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Workshop Quantum Foundations: New frontiers in testing quantum mechanics from underground to the space

                                                  The aim of the “New frontiers in testing quantum mechanics from underground to the space” workshop is to discuss the possible limits of validity of quantum mechanics, including the theories which go beyond the standard quantum mechanics, as well as experiments aiming to test them. The role which gravity may play in this context will be discussed, together with future strategies. Testing quantum mechanics in experiments performed in underground laboratories, in earth-based laboratories and in space, in order to make a decisive step forward towards a deeper understanding of quantum mechanics and of the observational process, if fundamental for a deeper understanding of Nature and Universe and also for the future quantum technologies. The workshop is organized in the framework of the Foundational Questions Institute, FQXi, 2017 mini-grant Spring project: Observers and Observations from Underground to Space, and is sponsored by the Museo Storico della Fisica e Centro Studi e Ricerche Enrico Fermi, Roma, by INFN and by the John Templeton Foundation (" Hunt for the “impossible atoms” project). Organizers: Angelo Bassi, Univ. and INFN Trieste, Italy Catalina Curceanu, LNF-INFN, Italy (Chair) Johann Marton, SMI-Vienna, Austria Kristian Piscicchia, Museo Storico della Fisica e Centro Studi e Ricerche Enrico Fermi Roma, and LNF-INFN Frascati (Roma), Italy Alessandro Scordo, LNF-INFN, Italy

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Autumn Institute II: Testing the Standard Model at low and high energies

Aim of the workshop: The Autumn Institute II will gather theorists and experimentalists, working mostly in the Rome area and at CERN in the field of collider physics. In an informal environment, we shall investigate a few selected topics on possible tests of the Standard Model at low and high energies. In particular, we will discuss open issues in the dark sectors (dark photons and dark matter), the prospects for Lepton Flavour Violation in the Mu2e experiment, tests of discrete symmetries, such as CP and CPT at KLOE, as well as the latest observations of top-pair production in association with Higgs bosons at the LHC. Speakers: Barbara Mele (INFN Roma) "Searching for a massless dark photon" Stefano Miscetti (INFN LNF) "Mu2e: The search for muon-to-electron conversion at Fermilab" Doojin Kim (CERN) "Searches for `Relativistic' Inelastic Dark Matter" Valentina Vecchio (Università di Roma 3) "Evidence for ttH production with the ATLAS detector" Antonio Di Domenico (Università di Roma `La Sapienza') "Test of discrete symmetries with neutral kaons at KLOE-2"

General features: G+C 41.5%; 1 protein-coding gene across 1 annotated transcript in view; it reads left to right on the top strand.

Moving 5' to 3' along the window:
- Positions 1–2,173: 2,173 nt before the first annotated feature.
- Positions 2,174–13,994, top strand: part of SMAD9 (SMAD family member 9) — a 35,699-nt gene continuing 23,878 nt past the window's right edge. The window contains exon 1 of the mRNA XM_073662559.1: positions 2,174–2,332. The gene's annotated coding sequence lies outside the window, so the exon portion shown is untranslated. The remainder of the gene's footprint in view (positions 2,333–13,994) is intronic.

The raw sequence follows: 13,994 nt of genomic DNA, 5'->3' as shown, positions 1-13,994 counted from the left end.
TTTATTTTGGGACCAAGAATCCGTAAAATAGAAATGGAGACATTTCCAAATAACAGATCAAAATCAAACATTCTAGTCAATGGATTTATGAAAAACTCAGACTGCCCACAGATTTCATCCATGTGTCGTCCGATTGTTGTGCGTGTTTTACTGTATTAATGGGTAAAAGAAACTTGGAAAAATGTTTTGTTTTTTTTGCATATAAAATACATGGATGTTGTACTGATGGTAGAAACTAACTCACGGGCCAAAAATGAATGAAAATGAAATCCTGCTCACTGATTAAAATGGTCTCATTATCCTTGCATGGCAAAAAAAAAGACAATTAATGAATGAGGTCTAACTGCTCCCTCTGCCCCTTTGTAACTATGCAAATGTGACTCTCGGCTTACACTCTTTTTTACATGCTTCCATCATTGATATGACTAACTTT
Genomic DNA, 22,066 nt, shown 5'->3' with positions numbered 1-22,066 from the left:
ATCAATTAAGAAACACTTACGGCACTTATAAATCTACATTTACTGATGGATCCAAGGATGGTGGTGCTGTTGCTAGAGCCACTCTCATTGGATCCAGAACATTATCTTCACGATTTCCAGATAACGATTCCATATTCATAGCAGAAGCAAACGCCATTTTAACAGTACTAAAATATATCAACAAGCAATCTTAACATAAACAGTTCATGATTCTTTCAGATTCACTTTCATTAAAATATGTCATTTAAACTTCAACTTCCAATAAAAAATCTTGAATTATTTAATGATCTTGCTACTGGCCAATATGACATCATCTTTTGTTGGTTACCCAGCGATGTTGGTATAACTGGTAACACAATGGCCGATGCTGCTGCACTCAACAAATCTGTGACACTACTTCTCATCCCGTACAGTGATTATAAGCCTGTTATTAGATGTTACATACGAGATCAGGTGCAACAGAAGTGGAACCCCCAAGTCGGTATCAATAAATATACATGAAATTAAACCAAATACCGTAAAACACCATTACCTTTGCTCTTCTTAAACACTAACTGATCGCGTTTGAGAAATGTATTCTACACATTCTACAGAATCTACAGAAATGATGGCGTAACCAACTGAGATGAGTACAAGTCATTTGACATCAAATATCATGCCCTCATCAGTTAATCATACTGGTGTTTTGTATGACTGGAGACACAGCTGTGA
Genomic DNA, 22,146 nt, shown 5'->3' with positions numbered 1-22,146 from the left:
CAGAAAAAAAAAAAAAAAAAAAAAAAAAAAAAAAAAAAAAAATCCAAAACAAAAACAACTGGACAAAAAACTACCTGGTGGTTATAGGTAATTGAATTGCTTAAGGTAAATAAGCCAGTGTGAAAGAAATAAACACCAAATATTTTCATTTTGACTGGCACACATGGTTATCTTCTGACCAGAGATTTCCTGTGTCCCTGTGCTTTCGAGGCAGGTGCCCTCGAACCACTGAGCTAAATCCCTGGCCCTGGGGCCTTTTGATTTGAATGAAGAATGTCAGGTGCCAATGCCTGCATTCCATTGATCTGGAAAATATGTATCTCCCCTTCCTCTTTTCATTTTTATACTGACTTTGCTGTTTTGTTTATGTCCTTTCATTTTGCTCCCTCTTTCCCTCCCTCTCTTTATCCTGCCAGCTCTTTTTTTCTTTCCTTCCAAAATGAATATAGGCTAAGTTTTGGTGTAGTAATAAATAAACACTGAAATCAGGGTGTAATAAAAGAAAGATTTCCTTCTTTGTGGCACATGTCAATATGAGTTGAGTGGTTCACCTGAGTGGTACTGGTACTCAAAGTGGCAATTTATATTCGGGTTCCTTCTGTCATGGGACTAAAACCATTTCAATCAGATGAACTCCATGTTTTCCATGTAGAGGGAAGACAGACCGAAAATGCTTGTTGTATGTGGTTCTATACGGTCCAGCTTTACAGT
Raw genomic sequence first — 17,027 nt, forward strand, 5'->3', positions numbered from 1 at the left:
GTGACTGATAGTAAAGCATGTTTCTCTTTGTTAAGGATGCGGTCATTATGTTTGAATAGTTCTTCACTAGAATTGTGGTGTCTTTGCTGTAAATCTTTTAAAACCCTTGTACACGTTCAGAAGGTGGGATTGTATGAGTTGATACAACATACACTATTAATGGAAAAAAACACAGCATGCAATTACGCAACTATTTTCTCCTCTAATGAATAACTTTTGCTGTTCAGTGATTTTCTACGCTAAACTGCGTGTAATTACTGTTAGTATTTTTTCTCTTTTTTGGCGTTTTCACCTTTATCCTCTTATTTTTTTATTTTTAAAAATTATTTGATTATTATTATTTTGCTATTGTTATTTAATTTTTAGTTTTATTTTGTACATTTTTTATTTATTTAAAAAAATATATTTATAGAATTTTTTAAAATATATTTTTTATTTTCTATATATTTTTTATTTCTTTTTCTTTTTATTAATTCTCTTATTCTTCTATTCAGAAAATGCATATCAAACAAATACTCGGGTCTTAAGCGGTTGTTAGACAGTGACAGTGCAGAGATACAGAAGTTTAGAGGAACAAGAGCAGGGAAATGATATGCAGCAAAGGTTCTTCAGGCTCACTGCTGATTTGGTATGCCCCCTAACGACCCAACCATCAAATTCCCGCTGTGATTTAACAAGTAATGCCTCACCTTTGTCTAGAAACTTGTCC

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Calculation of the critical temperature for Fermi superfluid throughout the BCS-BEC crossover.